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What Is the Orsay Museum?

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The Orsay Museum is located on the left bank of the River Seine in Paris, France. This facility houses an impressive collection of impressionist and other art, most of which dates from the 19th and early 20th centuries. The collection at the Orsay Museum includes works by Manet, Monet, Renoir, and Van Gogh, along with many other well-known painters and sculptors. More than three million people visit the Orsay Museum each year to take in not only its collection of art work, but also its grand architectural style and beautiful waterfront setting.

In 1898, the French government oversaw the construction of the Gare d'Orsay train station on the left bank of the Seine. This station featured an elaborate design that was inspired by the Beaux-Arts style of architecture. The train station was completed in time for the 1900 Paris World Exhibition, and drew rave reviews from visitors. By the start of World War II, the station was no longer large enough to house the more modern trains, and was abandoned as a train station.

From the 1940s through the 1970s the Gare d'Orsay was used as a theater and a movie set before it was finally abandoned. In 1978, the French government contemplated tearing the structure down, but instead decided to transform it into a modern arts museum. Work began on the museum in 1981, and the Orsay Museum opened its doors to the public in 1986.

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While the arts collection is a major draw, the Orsay Museum also attracts visitors because of its well-preserved architectural style. In keeping with the Beaux-Arts style, the structure features a grand vaulted hall and an exterior crafted from stone, glass, and metal. It also incorporates a strong Baroque influence, evidenced by elaborate sculptures and statues built into the building's facade.

Inside, the Orsay Museum houses a collection of 2,300 paintings, 1,500 sculptures, and more than 1,000 other works of art in a variety of mediums. Many of these works were done by well-known artists, and are highly valued for their impressionist style. The Orsay Museum is also home to photography exhibits and those focused on architectural design and decor.

The museum is open six days a week, and is typically closed on Mondays, except during peak season. It is open late on Thursday nights, allowing visitors to enjoy the exhibits and take in the building itself during the twilight hours. Guests can browse art-related books and accessories at two museum stores, or take in a meal at the museum cafe or its formal restaurant.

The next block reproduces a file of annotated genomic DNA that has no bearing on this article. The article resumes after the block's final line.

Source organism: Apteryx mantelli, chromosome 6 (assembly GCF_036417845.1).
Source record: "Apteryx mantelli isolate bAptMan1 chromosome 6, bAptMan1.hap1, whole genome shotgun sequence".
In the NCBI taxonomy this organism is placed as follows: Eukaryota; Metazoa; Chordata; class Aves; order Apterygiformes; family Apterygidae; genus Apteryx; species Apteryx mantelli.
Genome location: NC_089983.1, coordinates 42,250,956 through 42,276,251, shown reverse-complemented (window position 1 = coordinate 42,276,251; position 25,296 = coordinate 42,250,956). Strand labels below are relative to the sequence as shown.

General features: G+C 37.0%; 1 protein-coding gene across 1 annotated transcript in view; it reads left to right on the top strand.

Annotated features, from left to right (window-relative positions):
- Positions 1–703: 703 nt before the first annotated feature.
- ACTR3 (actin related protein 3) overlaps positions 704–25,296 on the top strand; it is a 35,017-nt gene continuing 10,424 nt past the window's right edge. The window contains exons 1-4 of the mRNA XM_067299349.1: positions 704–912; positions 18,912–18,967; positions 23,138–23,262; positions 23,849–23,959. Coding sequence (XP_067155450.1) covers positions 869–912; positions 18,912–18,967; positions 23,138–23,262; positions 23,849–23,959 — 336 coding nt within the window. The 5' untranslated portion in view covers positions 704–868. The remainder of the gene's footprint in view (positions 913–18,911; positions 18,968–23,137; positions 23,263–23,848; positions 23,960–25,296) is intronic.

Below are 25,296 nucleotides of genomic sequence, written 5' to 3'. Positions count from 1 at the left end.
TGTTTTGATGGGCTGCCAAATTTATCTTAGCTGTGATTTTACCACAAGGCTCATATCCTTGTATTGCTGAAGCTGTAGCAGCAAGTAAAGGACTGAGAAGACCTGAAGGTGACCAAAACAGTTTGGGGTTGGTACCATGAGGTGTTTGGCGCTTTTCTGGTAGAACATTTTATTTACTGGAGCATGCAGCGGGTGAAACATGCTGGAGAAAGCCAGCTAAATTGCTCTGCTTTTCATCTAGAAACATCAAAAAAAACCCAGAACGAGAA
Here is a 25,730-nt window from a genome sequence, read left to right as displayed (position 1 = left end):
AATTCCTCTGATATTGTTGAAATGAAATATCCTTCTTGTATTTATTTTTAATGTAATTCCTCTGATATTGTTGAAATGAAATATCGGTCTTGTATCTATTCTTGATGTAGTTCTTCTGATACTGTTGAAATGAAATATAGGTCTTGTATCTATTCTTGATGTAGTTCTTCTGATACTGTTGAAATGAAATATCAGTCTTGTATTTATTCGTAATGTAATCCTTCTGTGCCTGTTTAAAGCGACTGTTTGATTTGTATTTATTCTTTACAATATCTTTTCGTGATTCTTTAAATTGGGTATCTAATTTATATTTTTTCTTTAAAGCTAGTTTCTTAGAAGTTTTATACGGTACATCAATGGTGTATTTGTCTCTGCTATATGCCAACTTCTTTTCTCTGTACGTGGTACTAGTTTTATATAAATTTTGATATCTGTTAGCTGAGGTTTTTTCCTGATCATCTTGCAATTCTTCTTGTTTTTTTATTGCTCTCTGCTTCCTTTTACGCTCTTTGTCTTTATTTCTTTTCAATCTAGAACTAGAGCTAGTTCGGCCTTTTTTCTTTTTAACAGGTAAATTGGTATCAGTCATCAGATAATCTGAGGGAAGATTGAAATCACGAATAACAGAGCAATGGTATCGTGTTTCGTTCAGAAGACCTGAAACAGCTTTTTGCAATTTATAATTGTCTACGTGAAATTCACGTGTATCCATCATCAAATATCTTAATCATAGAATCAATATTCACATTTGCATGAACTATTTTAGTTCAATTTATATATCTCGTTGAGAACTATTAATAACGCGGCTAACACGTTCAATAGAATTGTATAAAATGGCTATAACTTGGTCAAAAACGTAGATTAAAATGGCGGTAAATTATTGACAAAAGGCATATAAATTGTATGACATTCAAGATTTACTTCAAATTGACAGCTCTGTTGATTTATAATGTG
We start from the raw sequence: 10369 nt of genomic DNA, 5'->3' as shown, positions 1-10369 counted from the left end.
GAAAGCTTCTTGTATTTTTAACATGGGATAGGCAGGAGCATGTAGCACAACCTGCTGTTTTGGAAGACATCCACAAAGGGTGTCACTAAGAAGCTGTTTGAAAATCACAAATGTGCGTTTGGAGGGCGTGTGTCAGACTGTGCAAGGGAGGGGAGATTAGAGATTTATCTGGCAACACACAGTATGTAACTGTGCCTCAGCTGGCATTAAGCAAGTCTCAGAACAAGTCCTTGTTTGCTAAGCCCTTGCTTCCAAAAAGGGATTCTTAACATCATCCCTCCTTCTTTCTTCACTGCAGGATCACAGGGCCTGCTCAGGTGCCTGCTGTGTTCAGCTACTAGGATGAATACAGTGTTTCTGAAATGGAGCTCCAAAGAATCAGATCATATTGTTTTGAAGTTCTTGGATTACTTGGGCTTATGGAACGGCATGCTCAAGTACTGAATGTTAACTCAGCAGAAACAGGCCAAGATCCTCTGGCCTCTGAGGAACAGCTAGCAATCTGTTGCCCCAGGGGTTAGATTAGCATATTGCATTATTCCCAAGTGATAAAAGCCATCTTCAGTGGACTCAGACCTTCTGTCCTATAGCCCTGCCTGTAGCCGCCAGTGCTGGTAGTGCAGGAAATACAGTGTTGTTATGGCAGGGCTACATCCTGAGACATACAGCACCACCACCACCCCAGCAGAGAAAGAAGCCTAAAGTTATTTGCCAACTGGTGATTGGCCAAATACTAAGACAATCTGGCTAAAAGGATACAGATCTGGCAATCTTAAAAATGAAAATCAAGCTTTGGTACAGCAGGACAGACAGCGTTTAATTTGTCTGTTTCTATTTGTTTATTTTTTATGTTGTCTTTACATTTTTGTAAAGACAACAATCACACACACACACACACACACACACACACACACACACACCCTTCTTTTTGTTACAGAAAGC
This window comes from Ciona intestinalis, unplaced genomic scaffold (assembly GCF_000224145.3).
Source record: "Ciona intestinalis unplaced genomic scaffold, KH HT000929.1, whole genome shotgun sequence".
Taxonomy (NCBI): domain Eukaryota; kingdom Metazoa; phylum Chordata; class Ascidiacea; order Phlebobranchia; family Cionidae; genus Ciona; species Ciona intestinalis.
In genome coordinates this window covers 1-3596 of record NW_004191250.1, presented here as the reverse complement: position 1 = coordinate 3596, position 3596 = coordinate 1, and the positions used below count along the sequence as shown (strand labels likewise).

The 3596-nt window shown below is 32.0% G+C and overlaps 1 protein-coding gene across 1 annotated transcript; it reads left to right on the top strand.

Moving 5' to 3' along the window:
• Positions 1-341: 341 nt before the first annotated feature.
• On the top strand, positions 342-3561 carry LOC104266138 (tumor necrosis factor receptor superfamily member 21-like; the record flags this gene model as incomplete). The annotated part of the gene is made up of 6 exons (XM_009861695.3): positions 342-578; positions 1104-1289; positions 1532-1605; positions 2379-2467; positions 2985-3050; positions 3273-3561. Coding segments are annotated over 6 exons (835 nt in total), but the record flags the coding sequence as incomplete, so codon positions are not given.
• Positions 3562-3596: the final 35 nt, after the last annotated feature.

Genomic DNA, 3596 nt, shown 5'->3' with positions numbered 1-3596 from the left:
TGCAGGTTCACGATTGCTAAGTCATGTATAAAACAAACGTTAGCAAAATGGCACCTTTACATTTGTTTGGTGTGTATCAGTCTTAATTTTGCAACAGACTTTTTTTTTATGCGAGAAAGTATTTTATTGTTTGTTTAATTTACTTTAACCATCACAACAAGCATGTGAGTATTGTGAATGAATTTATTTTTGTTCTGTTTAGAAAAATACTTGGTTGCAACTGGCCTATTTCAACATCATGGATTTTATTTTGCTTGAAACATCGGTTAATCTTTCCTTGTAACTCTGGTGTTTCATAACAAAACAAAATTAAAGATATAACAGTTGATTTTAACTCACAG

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Mykol
Post 4

@John57 - I agree with you about not missing this fabulous museum. My husband wasn't too excited about looking at a "bunch of artwork" with me, but I talked him in to it.

He was completely fascinated with the architecture of this structure, and ended up taking a lot of pictures.

I was happy he had something to do as I browsed the collections of art. It was wonderful seeing paintings of so many well known artists in one place.

I don't know if my husband really wants to admit it, but there were several pieces he saw that he was quite impressed with too.

This turned out to be one of the highlights of our trip to Paris.

John57
Post 3

Even if you are someone who isn't that interested in art, you don't want to miss the Osray Museum if you are visiting Paris.

The grand architecture of this building, inside and out, is well worth the trip. I happened to be there on a Thursday afternoon, and in the evening I could see the lights from this museum as they reflected on the water in front of it.

This was simply breathtaking and something I will never forget. I would have loved to have seen what this building looked like when it was a theater house.

There is so much interesting history in this building, it would have really been a shame if they had torn it down.

MissDaphne
Post 2

@rugbygirl - I agree with you completely about the Louvre vs. the Orsay, especially about the Mona Lisa. You see it and you're like, "Eh, yeah, there it is. Looks just like the million pictures I've seen of it. I thought it would be bigger."

Compare that with the famous painting of Whistler's mother. It almost didn't get painted - his scheduled model, a young girl, didn't show so he asked his mom to fill in. And it is *huge.* Takes up most of a wall as I remember.

So instead of, "Eh, thought it'd be bigger," the impression is more, "I had no idea that painting was so big!" It sneaks up on you as it is in a regular gallery (or was when I was there, which was many years ago); you go into the next room and there it is. Truly a neat experience.

rugbygirl
Post 1

I enjoyed the Orsay so much more than the Louvre. Don't get me wrong, the Louvre is great and it's truly cavernous and something you should see. It has, for instance, an entire room full of nothing but artistic pocket watches. And all that great old classic art.

But seeing the Mona Lisa, for instance, is one of the most famously disappointing experiences a person can have. It is tiny, as you may know, and set deeply back into the wall to protect it. Just not very striking.

Maybe it's just a matter of my taste in art, but I found the Orsay to be much livelier. I like the colors used in the paintings more, I guess. But then, the total sum of my knowledge of art is pretty much limited to "impressionism used dabs of paint" and "the pre-Raphaelites were actually a long time after Raphael."

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